Speculation of a fallout between Toronto Maple Leafs’ head coach Mike Babcock and general manager Kyle Dubas is well wide of the mark.
The Toronto Maple Leafs‘ 4-2 win over the Buffalo Sabres on Wednesday night was both welcome and urgently needed. However, don’t think it will make fans more confident about the current state of the team.
Heading into the Sabres’ clash, the Leafs had lost four of their previous five games and conceding a shocking 26 goals in the process. Beating a fading team doesn’t suddenly put them in a stronger position; there is still a lot of work to be done before the playoffs begin.
As you’d expect, the Toronto sports media have been looking for any angle, to make the recent struggles seem even worse. However, one of these angles is just plain ridiculous and amounts to nothing more than a desperate reach.
Following the Leafs’ 3-0 loss to the Nashville Predators on the night prior to the Sabres game, Mike Babcock commented on the recent run of poor form. As per The Athletic‘s James Mirtle, the head coach said other teams in the NHL have done a better job of playing through injuries.
Almost immediately, certain media did their best to analysis and dissect the comments. As per Sean O’Leary of the Score, some took Babcock’s words as a shot at general manager Kyle Dubas about the team’s depth (or lack thereof).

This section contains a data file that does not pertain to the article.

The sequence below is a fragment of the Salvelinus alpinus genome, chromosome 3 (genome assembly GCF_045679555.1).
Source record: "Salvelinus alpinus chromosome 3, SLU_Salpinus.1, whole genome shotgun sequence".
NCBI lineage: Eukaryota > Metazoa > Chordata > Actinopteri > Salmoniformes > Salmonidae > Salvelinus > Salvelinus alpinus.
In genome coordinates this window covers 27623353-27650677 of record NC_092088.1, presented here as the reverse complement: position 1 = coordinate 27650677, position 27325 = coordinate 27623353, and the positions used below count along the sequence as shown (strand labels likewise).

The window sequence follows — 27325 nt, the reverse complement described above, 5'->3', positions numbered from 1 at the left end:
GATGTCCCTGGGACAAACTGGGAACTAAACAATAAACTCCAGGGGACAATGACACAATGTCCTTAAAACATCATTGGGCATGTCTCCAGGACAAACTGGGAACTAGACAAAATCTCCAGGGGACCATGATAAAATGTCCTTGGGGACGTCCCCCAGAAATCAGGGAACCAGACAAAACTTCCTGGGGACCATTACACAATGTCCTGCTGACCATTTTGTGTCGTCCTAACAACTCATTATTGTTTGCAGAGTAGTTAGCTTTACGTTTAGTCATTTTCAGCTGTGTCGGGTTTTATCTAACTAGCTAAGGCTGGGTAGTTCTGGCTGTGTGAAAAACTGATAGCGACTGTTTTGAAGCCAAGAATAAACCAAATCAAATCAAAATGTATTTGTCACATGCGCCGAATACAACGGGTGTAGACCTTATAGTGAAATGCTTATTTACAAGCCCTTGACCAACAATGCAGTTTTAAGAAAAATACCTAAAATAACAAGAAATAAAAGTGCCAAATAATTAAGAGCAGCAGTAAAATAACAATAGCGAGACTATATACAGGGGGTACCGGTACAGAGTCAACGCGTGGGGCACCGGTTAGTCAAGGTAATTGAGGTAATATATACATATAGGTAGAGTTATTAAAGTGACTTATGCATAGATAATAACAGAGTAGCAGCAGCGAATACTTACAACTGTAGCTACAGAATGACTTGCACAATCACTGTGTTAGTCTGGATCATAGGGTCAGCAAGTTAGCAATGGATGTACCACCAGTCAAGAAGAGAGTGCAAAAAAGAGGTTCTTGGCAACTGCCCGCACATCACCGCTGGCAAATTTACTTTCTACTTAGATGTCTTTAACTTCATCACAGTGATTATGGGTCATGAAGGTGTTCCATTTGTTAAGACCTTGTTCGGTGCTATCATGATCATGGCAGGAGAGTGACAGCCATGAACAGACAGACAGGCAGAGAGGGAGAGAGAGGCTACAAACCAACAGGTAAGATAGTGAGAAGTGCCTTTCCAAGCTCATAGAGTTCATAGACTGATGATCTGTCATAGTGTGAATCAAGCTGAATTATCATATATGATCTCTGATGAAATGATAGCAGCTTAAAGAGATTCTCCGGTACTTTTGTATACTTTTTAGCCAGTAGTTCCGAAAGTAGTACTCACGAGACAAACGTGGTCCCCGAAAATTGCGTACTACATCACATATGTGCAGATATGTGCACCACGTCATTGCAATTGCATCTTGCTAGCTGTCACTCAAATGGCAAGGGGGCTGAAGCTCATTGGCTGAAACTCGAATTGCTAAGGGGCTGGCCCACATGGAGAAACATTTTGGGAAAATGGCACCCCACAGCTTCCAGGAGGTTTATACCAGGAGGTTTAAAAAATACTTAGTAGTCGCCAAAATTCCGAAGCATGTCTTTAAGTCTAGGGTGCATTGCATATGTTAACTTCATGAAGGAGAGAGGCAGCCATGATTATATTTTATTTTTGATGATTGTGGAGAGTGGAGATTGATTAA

Once this narrative was established, the attempt was then made to take it further. More specifically, that there is rift in the relationship between Babcock and Dubas.
Pure and simple, this interpretation is ridiculous. How would anyone who is sound of mind, decide that Babcock was criticising Dubas?
(Apart from anything else, Babcock strikes you as the type of person who would be man enough to go and talk directly to Dubas about any potential issues. You just can’t imagine him being sneaky/underhand and doing it through the media.)
The 55-year-old was purely stating a fact in reference to the Leafs’ injury issues. When you lose four of five games and allow 26 goals, you are playing poorly and not doing a good job of dealing with your player absences.
We appreciate that in this day and age of sports coverage, the media is often looking for a hot take, but that really is the hottest of takes. More so, it’s not as if it is being backed up by any concrete evidence in respect of any potential fallout between the Leafs’ head coach and GM.
Babcock could (and maybe should) have chosen to ignore the storyline. However, he still though it was best to clear up any misunderstanding, when speaking to NHL.com’s Mike Zeisberger and other members of the media on Friday:
“If any of my comments in any way – because then I read the article and I don’t read it that way, at all – but if any of my comments in any way hurt anyone, it (wasn’t intended).”
Babcock then went more in-depth in terms of his relationship with Dubas. However, as per Zeisberger again, his comments were reasonable and made complete sense:
“(Dubas) and my relationship isn’t as good as it will be four years from now. Mine with (Detroit Red Wings GM) Ken Holland wasn’t as good in my first as in my 10th or Bryan Murray in my first (with the Mighty Ducks of Anaheim) as in my third. It takes a while to build.”
The reality is that as long as Babcock and Dubas are in Toronto, they will have to deal with speculation from the media when things are going wrong. Sometimes there will be truth to it, sometimes it will be understandable why that speculation is out there even if it isn’t true and sometimes it will be just plain ludicrous, as is the case on this occasion.
Do you have any concerns about the relationship between Babcock or Dubas? Or do you agree that it is much ado about nothing? Let us know in the comments section below.